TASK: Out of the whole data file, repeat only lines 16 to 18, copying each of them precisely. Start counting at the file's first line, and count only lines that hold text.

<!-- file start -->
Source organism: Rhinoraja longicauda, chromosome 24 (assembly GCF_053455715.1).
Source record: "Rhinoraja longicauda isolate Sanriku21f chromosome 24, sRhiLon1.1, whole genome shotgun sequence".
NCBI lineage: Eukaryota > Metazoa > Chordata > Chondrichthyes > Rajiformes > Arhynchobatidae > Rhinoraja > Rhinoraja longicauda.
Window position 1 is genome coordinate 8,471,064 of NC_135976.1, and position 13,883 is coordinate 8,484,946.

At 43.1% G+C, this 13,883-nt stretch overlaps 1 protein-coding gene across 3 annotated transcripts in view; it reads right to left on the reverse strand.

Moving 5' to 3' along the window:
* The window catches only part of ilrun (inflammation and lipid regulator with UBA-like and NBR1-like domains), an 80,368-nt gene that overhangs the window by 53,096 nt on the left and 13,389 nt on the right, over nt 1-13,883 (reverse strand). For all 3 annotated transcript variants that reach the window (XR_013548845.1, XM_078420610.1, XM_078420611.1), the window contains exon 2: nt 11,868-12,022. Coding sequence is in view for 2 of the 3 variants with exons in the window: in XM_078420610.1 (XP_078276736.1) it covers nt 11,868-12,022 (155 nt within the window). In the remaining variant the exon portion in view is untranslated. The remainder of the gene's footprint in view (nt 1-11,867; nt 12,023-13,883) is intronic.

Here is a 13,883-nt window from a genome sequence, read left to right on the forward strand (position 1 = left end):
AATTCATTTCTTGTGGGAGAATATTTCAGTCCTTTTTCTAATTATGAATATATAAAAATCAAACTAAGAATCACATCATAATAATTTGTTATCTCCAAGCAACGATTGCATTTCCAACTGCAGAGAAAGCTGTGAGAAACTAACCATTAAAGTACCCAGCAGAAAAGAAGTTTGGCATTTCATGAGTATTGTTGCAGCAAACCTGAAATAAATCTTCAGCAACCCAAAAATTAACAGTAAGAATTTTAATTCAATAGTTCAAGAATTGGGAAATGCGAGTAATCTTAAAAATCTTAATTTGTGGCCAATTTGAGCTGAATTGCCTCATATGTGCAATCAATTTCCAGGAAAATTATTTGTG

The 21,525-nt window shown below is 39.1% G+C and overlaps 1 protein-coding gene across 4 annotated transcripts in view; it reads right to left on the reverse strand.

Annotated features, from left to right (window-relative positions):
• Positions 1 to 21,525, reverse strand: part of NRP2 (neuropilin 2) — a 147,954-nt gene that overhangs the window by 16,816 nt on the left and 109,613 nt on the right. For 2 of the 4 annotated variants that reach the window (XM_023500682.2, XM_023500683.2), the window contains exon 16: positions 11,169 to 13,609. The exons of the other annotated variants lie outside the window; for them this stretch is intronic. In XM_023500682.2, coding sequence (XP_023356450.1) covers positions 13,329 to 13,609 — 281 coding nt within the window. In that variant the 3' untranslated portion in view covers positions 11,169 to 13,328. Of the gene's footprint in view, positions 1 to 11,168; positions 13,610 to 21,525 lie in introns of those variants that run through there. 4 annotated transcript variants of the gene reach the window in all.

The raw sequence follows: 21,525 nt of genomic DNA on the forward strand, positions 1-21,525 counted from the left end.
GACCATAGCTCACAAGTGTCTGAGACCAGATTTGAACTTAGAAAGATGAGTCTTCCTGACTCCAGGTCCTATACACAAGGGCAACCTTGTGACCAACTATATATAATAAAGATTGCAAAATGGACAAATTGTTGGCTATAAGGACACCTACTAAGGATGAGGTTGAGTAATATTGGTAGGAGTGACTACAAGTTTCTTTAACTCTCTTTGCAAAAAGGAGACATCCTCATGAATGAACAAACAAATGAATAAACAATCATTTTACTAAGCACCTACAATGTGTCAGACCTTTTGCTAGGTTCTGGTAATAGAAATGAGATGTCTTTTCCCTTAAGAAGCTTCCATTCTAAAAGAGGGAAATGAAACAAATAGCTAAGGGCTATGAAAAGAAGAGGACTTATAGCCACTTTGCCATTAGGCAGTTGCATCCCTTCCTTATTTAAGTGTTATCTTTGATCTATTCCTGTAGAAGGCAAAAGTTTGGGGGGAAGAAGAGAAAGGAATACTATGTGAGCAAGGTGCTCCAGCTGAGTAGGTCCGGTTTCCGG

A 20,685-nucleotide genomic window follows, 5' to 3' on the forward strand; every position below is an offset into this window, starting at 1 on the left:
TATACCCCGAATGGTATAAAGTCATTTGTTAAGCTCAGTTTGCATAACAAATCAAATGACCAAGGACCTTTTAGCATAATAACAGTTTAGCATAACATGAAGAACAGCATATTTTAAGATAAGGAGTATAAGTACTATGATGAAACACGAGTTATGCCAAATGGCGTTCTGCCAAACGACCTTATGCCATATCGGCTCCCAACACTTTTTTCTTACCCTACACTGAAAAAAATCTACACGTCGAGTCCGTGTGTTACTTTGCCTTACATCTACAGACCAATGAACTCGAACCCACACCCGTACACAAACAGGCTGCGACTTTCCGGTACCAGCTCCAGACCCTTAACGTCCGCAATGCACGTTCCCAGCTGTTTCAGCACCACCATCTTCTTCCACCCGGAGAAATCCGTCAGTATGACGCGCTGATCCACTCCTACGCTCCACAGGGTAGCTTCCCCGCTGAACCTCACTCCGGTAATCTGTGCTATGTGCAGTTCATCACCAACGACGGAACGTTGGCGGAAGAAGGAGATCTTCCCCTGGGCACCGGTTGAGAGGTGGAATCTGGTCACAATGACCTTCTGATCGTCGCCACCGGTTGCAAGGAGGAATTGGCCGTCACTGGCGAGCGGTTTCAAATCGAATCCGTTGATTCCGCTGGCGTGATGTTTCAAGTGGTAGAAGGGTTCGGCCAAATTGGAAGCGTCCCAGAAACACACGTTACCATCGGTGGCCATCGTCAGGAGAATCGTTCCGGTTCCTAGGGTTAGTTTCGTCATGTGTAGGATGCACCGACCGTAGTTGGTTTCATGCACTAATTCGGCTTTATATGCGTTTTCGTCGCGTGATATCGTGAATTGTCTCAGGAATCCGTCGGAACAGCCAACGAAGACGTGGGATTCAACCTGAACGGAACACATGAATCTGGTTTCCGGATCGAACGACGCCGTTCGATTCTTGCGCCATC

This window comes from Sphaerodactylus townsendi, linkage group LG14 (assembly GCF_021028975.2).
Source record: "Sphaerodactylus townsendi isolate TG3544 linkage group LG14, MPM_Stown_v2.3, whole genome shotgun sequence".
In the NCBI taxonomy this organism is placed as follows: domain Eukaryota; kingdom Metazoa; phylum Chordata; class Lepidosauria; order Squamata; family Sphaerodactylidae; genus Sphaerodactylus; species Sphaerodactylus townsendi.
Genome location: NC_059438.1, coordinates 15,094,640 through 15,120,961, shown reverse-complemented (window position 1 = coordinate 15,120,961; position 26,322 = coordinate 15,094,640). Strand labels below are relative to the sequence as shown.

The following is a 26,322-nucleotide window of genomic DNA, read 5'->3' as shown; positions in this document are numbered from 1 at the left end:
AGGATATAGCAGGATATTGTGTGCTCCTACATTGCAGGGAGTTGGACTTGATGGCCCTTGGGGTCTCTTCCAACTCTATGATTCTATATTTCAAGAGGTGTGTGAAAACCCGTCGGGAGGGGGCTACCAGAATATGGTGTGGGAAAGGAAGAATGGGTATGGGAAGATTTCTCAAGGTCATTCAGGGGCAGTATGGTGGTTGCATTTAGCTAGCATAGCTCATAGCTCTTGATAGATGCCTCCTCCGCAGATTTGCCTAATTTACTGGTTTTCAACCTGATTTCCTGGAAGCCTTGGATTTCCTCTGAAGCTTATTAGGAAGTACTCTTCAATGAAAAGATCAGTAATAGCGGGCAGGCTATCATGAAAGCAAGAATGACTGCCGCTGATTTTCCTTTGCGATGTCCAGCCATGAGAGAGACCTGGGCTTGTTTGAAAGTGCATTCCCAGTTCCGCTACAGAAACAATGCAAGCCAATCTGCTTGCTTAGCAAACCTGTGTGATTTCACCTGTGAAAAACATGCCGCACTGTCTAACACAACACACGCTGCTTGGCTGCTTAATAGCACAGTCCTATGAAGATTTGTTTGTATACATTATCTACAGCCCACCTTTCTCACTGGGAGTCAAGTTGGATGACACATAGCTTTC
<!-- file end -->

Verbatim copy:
TATACCCCGAATGGTATAAAGTCATTTGTTAAGCTCAGTTTGCATAACAAATCAAATGACCAAGGACCTTTTAGCATAATAACAGTTTAGCATAACATGAAGAACAGCATATTTTAAGATAAGGAGTATAAGTACTATGATGAAACACGAGTTATGCCAAATGGCGTTCTGCCAAACGACCTTATGCCATATCGGCTCCCAACACTTTTTTCTTACCCTACACTGAAAAAAATCTACACGTCGAGTCCGTGTGTTACTTTGCCTTACATCTACAGACCAATGAACTCGAACCCACACCCGTACACAAACAGGCTGCGACTTTCCGGTACCAGCTCCAGACCCTTAACGTCCGCAATGCACGTTCCCAGCTGTTTCAGCACCACCATCTTCTTCCACCCGGAGAAATCCGTCAGTATGACGCGCTGATCCACTCCTACGCTCCACAGGGTAGCTTCCCCGCTGAACCTCACTCCGGTAATCTGTGCTATGTGCAGTTCATCACCAACGACGGAACGTTGGCGGAAGAAGGAGATCTTCCCCTGGGCACCGGTTGAGAGGTGGAATCTGGTCACAATGACCTTCTGATCGTCGCCACCGGTTGCAAGGAGGAATTGGCCGTCACTGGCGAGCGGTTTCAAATCGAATCCGTTGATTCCGCTGGCGTGATGTTTCAAGTGGTAGAAGGGTTCGGCCAAATTGGAAGCGTCCCAGAAACACACGTTACCATCGGTGGCCATCGTCAGGAGAATCGTTCCGGTTCCTAGGGTTAGTTTCGTCATGTGTAGGATGCACCGACCGTAGTTGGTTTCATGCACTAATTCGGCTTTATATGCGTTTTCGTCGCGTGATATCGTGAATTGTCTCAGGAATCCGTCGGAACAGCCAACGAAGACGTGGGATTCAACCTGAACGGAACACATGAATCTGGTTTCCGGATCGAACGACGCCGTTCGATTCTTGCGCCATC

This window comes from Sphaerodactylus townsendi, linkage group LG14 (assembly GCF_021028975.2).
Source record: "Sphaerodactylus townsendi isolate TG3544 linkage group LG14, MPM_Stown_v2.3, whole genome shotgun sequence".